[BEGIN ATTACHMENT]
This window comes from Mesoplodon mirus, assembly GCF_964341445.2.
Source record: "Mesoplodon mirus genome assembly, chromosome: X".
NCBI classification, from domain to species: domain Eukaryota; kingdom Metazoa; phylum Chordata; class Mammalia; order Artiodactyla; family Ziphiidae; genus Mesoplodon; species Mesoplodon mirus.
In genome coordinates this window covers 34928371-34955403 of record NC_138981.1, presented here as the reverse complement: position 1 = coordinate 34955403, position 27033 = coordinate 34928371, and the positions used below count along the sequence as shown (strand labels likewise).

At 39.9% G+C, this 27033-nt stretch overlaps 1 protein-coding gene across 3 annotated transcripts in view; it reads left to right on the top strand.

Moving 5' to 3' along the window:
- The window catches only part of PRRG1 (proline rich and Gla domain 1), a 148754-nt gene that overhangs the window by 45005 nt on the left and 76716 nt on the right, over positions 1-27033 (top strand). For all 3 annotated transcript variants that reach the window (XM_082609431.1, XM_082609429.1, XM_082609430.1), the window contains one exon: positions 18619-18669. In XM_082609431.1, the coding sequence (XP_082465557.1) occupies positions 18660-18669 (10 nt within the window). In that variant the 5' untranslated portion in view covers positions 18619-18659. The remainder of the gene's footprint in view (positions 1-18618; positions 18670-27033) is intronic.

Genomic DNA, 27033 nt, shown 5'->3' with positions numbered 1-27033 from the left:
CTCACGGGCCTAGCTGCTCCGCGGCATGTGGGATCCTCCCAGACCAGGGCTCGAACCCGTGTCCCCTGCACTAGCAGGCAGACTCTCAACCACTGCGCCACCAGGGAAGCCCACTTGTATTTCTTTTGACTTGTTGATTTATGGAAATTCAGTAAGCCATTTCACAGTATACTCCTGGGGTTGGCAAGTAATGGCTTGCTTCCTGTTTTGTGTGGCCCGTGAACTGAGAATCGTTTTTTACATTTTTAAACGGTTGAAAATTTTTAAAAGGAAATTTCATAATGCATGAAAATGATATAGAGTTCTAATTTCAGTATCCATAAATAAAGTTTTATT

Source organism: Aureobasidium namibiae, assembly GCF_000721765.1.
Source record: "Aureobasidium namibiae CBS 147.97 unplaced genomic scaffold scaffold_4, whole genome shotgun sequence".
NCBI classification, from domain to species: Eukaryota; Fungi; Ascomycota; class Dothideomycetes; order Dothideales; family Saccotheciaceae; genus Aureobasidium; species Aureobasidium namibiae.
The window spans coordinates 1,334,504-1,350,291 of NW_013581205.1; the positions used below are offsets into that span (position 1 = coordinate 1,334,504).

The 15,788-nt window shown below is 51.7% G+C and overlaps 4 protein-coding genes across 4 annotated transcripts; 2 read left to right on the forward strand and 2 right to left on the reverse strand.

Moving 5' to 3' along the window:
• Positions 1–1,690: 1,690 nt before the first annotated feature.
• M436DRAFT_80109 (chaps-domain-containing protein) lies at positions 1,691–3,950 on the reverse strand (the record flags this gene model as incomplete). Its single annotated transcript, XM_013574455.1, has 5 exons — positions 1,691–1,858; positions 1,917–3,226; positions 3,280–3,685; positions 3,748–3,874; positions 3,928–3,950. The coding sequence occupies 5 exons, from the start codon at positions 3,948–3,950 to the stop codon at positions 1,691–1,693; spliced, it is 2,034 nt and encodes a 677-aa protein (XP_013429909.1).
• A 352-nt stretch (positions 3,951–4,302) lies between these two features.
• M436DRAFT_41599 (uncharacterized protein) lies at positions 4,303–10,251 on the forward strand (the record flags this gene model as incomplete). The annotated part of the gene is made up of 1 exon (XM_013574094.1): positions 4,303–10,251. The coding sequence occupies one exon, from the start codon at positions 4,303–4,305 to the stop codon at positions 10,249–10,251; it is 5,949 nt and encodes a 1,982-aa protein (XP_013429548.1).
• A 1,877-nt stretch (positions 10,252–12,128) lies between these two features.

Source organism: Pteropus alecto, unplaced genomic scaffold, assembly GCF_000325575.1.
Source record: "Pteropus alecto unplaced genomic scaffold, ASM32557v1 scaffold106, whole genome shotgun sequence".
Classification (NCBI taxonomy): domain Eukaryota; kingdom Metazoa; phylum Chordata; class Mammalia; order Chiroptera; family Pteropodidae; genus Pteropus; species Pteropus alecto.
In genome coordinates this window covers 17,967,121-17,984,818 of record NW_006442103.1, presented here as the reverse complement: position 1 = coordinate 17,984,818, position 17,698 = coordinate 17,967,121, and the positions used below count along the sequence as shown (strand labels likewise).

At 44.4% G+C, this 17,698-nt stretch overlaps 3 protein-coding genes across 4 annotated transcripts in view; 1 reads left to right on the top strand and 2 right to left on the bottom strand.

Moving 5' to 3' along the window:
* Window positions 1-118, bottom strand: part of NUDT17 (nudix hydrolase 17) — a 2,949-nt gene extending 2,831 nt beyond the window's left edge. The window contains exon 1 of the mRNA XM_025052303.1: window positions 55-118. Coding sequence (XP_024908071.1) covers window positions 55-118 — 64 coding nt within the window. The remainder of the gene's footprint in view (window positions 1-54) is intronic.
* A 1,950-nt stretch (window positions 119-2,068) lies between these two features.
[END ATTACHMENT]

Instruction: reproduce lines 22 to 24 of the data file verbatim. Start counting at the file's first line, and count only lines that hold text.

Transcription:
Source record: "Pteropus alecto unplaced genomic scaffold, ASM32557v1 scaffold106, whole genome shotgun sequence".
Classification (NCBI taxonomy): domain Eukaryota; kingdom Metazoa; phylum Chordata; class Mammalia; order Chiroptera; family Pteropodidae; genus Pteropus; species Pteropus alecto.
In genome coordinates this window covers 17,967,121-17,984,818 of record NW_006442103.1, presented here as the reverse complement: position 1 = coordinate 17,984,818, position 17,698 = coordinate 17,967,121, and the positions used below count along the sequence as shown (strand labels likewise).